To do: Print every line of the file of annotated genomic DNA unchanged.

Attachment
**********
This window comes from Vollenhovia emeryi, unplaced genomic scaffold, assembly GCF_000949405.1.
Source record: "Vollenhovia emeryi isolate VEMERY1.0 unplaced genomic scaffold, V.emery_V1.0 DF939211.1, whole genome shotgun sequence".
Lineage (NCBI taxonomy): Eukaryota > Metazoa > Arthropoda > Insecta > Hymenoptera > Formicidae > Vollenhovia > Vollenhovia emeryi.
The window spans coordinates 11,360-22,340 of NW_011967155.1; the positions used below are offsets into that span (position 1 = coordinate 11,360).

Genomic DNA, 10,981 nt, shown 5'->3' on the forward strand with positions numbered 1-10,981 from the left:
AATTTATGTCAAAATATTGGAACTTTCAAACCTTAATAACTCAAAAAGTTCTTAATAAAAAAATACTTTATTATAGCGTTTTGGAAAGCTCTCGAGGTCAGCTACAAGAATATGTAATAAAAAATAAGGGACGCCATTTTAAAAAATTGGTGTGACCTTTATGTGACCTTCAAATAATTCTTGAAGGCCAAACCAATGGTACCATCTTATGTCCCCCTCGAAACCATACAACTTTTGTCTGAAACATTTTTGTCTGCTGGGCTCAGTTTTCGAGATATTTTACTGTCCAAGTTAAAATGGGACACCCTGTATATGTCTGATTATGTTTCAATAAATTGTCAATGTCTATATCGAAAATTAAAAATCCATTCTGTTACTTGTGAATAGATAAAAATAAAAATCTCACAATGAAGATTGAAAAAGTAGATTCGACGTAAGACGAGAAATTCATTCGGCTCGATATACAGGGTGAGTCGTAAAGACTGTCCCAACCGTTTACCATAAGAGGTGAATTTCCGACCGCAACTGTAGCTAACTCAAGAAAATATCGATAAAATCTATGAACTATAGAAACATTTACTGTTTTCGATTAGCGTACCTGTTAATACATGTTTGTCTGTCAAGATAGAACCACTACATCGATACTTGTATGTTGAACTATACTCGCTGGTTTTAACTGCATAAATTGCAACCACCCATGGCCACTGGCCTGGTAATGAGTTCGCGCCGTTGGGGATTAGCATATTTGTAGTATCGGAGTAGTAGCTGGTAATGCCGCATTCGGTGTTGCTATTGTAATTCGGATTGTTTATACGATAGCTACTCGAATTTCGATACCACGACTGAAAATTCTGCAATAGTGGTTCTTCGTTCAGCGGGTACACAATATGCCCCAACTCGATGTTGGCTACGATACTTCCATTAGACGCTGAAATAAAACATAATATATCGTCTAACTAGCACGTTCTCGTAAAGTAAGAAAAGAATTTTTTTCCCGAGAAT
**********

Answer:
This window comes from Vollenhovia emeryi, unplaced genomic scaffold, assembly GCF_000949405.1.
Source record: "Vollenhovia emeryi isolate VEMERY1.0 unplaced genomic scaffold, V.emery_V1.0 DF939211.1, whole genome shotgun sequence".
Lineage (NCBI taxonomy): Eukaryota > Metazoa > Arthropoda > Insecta > Hymenoptera > Formicidae > Vollenhovia > Vollenhovia emeryi.
The window spans coordinates 11,360-22,340 of NW_011967155.1; the positions used below are offsets into that span (position 1 = coordinate 11,360).

Genomic DNA, 10,981 nt, shown 5'->3' on the forward strand with positions numbered 1-10,981 from the left:
AATTTATGTCAAAATATTGGAACTTTCAAACCTTAATAACTCAAAAAGTTCTTAATAAAAAAATACTTTATTATAGCGTTTTGGAAAGCTCTCGAGGTCAGCTACAAGAATATGTAATAAAAAATAAGGGACGCCATTTTAAAAAATTGGTGTGACCTTTATGTGACCTTCAAATAATTCTTGAAGGCCAAACCAATGGTACCATCTTATGTCCCCCTCGAAACCATACAACTTTTGTCTGAAACATTTTTGTCTGCTGGGCTCAGTTTTCGAGATATTTTACTGTCCAAGTTAAAATGGGACACCCTGTATATGTCTGATTATGTTTCAATAAATTGTCAATGTCTATATCGAAAATTAAAAATCCATTCTGTTACTTGTGAATAGATAAAAATAAAAATCTCACAATGAAGATTGAAAAAGTAGATTCGACGTAAGACGAGAAATTCATTCGGCTCGATATACAGGGTGAGTCGTAAAGACTGTCCCAACCGTTTACCATAAGAGGTGAATTTCCGACCGCAACTGTAGCTAACTCAAGAAAATATCGATAAAATCTATGAACTATAGAAACATTTACTGTTTTCGATTAGCGTACCTGTTAATACATGTTTGTCTGTCAAGATAGAACCACTACATCGATACTTGTATGTTGAACTATACTCGCTGGTTTTAACTGCATAAATTGCAACCACCCATGGCCACTGGCCTGGTAATGAGTTCGCGCCGTTGGGGATTAGCATATTTGTAGTATCGGAGTAGTAGCTGGTAATGCCGCATTCGGTGTTGCTATTGTAATTCGGATTGTTTATACGATAGCTACTCGAATTTCGATACCACGACTGAAAATTCTGCAATAGTGGTTCTTCGTTCAGCGGGTACACAATATGCCCCAACTCGATGTTGGCTACGATACTTCCATTAGACGCTGAAATAAAACATAATATATCGTCTAACTAGCACGTTCTCGTAAAGTAAGAAAAGAATTTTTTTCCCGAGAAT